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FLEXO Magazine : September 2013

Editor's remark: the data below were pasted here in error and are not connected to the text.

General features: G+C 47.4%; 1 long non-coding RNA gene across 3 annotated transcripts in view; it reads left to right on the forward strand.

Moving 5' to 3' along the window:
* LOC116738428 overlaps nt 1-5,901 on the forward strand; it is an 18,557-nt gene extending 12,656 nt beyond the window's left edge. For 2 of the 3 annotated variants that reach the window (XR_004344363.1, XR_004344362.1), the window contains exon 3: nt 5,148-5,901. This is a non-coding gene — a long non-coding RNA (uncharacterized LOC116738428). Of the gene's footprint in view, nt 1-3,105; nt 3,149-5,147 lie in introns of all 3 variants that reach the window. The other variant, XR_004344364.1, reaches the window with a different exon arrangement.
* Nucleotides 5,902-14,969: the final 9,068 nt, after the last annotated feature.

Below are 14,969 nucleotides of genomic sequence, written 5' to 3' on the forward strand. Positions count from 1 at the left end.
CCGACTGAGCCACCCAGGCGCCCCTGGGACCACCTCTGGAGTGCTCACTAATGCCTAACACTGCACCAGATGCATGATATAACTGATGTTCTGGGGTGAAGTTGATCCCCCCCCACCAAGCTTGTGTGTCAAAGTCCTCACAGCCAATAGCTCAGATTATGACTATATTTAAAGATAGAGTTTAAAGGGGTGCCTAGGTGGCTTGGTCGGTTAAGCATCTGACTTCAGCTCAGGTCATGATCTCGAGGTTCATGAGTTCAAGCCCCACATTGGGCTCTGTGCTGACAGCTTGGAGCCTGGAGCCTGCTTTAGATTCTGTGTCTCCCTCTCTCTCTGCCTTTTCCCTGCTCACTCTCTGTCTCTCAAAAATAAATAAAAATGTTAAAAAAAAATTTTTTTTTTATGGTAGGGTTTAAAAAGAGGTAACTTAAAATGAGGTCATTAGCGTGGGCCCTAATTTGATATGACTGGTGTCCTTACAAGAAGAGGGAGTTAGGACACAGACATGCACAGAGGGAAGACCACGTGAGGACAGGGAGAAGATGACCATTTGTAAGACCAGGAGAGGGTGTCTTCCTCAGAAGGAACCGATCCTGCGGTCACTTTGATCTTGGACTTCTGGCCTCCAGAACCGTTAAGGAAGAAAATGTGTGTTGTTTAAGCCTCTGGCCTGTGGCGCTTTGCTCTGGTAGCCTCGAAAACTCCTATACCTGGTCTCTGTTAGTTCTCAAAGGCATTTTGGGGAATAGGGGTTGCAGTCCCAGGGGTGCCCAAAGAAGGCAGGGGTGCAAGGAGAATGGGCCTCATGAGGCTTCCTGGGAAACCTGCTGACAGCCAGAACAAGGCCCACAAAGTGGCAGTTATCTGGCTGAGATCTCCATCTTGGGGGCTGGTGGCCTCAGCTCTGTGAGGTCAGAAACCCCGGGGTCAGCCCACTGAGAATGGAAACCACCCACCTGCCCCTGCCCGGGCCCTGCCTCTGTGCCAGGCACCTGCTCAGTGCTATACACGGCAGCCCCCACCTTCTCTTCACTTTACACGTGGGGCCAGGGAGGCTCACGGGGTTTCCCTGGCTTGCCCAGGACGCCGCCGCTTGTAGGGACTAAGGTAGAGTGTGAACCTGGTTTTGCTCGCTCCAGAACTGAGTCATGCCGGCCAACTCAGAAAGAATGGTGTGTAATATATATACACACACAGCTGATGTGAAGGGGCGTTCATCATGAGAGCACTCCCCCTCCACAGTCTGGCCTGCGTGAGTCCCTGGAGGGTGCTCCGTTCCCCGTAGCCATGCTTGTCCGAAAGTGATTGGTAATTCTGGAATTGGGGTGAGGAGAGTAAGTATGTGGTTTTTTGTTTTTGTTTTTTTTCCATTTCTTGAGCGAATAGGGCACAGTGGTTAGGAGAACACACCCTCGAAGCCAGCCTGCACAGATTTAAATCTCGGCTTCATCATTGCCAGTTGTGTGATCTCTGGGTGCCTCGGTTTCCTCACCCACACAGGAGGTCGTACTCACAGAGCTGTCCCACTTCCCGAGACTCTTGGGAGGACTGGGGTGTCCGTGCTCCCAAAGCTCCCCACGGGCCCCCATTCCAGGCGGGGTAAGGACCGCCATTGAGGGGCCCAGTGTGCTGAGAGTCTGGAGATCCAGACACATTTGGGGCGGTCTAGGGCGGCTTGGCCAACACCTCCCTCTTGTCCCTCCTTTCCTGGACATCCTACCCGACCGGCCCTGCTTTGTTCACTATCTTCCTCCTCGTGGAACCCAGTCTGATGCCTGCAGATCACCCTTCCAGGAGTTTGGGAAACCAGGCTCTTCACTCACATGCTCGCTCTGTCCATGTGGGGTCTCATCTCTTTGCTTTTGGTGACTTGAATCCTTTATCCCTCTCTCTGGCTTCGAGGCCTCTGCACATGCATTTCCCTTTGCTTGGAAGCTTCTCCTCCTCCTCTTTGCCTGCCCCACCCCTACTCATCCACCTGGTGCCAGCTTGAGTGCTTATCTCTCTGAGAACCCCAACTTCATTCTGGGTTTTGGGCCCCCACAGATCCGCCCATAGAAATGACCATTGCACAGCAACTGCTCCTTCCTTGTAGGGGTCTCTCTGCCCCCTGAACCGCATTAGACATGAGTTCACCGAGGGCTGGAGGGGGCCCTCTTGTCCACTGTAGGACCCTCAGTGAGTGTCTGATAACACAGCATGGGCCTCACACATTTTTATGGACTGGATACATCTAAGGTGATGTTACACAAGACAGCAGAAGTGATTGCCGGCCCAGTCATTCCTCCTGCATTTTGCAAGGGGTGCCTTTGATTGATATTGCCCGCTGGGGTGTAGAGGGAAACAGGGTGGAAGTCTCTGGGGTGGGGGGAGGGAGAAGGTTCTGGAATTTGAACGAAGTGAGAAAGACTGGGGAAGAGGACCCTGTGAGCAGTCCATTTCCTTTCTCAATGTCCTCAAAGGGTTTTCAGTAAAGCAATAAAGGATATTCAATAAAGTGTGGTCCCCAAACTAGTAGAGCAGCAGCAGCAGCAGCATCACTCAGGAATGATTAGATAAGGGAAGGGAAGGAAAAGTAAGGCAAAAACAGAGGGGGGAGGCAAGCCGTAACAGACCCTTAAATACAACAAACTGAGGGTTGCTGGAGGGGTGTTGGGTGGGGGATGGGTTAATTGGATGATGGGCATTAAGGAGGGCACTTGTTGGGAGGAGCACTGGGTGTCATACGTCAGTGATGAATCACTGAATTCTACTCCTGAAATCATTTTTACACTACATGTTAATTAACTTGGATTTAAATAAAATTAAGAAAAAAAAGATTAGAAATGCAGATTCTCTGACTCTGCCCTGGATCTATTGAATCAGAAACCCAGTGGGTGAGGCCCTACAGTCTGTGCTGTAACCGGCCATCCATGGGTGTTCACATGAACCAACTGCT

CHART 3: PRESSROOM ISSUES & FREQUENCY OF OCCURRENCE ALL RESPONSES % Rarely % Sometimes % Common % N/A Prepress/Design 16.8 73.4 8.8 0.9 Plate/Platemaking 27.2 65.0 7.0 0.9 Anilox Scoring in Press 35.4 58.4 5.3 0.9 Anilox Cell Plugging 23.0 71.7 4.4 0.9 Anilox Cell Wear 23.2 68.8 5.4 2.7 Anilox Damage in Handling/Storage 32.7 54.9 10.6 1.8 High Plate Wear 15.9 77.0 5.3 1.8 End Seal Leakage 24.1 48.3 17.9 9.8 Doctor Blade Wear 21.4 66.1 10.7 1.8 UV Ink Spitting 24.3 33.6 3.7 38.3 Print Quality 17.1 72.9 9.9 0 Color Variations/Changes 11.5 78.7 8.8 0.9 Excessive Downtime for Cleanup, Turnaround 14.3 66.9 17.0 1.8 Diecutting 24.3 36.0 4.5 35.1 Ink Runability 24.3 69.3 4.5 1.8 Registration 26.4 66.4 5.5 1.8 Web Guiding/Tension 33.0 56.9 3.7 6.4 Material Costs/Availability 19.1 66.3 10.0 4.5 Substrate 13.9 74.9 8.3 2.8 Labor Costs/Availability 24.1 64.8 8.3 2.8 and of that group, one in four companies had a roster of more than 250 employees. The bulk fell into two groups: Slightly more than 60 percent described themselves as flexible packaging printers; slightly more than 40 percent as TLD converters. Of that audience, 8.9 percent also printed bags/sacks and 8.2 percent engaged in folding carton converting. The most commonly used press was the in-line narrow web press at nearly 45 percent, followed closely by the wide web central impression press at 42.5 percent. Interestingly, the digital press came in third at 18.5 percent. Among inks, water-based was used by 65 percent of all re- spondents, solvent-based by 61.6 percent, UV by 27.8 percent, digital/ink jet by 6 percent and electron beam (EB) by 1.1 per- cent (See Chart 4). In the flexible packaging market, solvent commanded a majority share with more than 70 percent and in the TLD sector water came in first place with 58 percent. CHART 4: INK TYPES USED Ink All Responses Flexible Packaging TLD Water 65.4 % 54.4 % 58.1 % Solvent 61.6 70.2 28.8 UV 27.8 26.4 33.6 EB 1.1 0.9 1.0 Digital/Inkjet 6.0 4.9 7.6 The maximum linescreen used by flexographic printers/ converters varied according to specialization. TLD printers use higher linescreens than flexible packaging printers (See Figure 3). They indicated that they did not use linescreens less than 100 and a greater percentage of them use line- screens greater than 200. At this point, not many printer/converters are printing elec- tronic components, expanded content labeling or other value- added components that enhance the function of a package. The survey revealed that more than 71 percent are not doing it at all, 21.3 percent are at 5 percent of their printing opera- tion, 2.8 percent at 10 percent, 3.7 percent at 20 percent and less than 1 percent of those that responded have more than 20 percent of their operation devoted to added components. PATH FORWARD To a seasoned veteran of the flexo industry, much of the information gathered in the FTA Printer/Converter Process & Technology Survey 2013 may seem obvious or already under- stood. But in a time of rapid evolution, the responses provide a solid foundation on the state of the industry. The intention of the survey was to provide valid information on the current use of existing technologies and adoption of leading manufacturing practices in order to help guide the research and development efforts of the flexo industry 's suppliers. It is antici- pated the findings will also provide direction to FTA in planning for future educational programs, webinars, magazine articles, and Forum and Technical Conference programs. Results supplied a large amount of data across many dif- ferent aspects of the industry. This report is merely the first effort to understand it. As the SLC learns more from these results, it will continue to report its findings to the industry. 34 FLEXO SEPTEMBER 2013 www.flexography.org